Opinion polls have suggested that a majority of workers in Britain may now be in opposition to the British army presence in Northern Ireland. But the issue is not which army is where, but why there should be a need for armed force at all. Kenneth Newman, who was appointed Commissioner of the Metropolitan Police after heading the Royal Ulster Constabulary, has described Northern Ireland as “a laboratory situation”:

I have it very much in mind that British police forces would be faced with similar problems in the years ahead. Not just from the Provisional IRA. but from certain obvious developments in the demographic areas and urban developments (Irish Times, August 1976).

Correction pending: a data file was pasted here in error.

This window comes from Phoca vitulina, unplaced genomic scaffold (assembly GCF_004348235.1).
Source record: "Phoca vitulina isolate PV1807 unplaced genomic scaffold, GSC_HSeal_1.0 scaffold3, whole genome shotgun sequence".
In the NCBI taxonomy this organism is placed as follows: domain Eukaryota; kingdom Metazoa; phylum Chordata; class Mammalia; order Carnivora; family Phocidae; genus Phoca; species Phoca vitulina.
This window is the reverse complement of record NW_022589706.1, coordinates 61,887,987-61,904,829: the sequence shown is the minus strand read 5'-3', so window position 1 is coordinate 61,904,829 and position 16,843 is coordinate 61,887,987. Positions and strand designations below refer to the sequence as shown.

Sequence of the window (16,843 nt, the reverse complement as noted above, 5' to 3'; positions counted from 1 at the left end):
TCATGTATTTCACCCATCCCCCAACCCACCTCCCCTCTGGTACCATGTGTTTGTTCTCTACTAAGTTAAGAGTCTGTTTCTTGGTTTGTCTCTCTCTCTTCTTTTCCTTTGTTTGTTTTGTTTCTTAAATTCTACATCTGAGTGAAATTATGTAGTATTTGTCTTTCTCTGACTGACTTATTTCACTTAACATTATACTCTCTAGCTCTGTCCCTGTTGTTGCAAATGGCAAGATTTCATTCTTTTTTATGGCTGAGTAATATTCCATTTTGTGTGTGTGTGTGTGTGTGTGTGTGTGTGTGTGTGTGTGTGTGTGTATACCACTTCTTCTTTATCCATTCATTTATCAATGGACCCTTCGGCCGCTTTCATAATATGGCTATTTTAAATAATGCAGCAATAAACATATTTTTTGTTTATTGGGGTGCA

The “Irish” problem will be solved when the world’s workers end the social problems of the world: the monopoly by one international class of the vital wealth-producing machinery of the world. Only in this way can we secure, in the words of the Declaration of Principles of the World Socialist Party of Ireland, the “emancipation of all mankind, without distinction of race or sex”. Socialists repudiate the Irish nationalism of James Connolly but we endorse to the letter his declaration that “Whosoever carries the outworks of the citadel of oppression, the working class alone can raze it to the ground”.

Clifford Slapper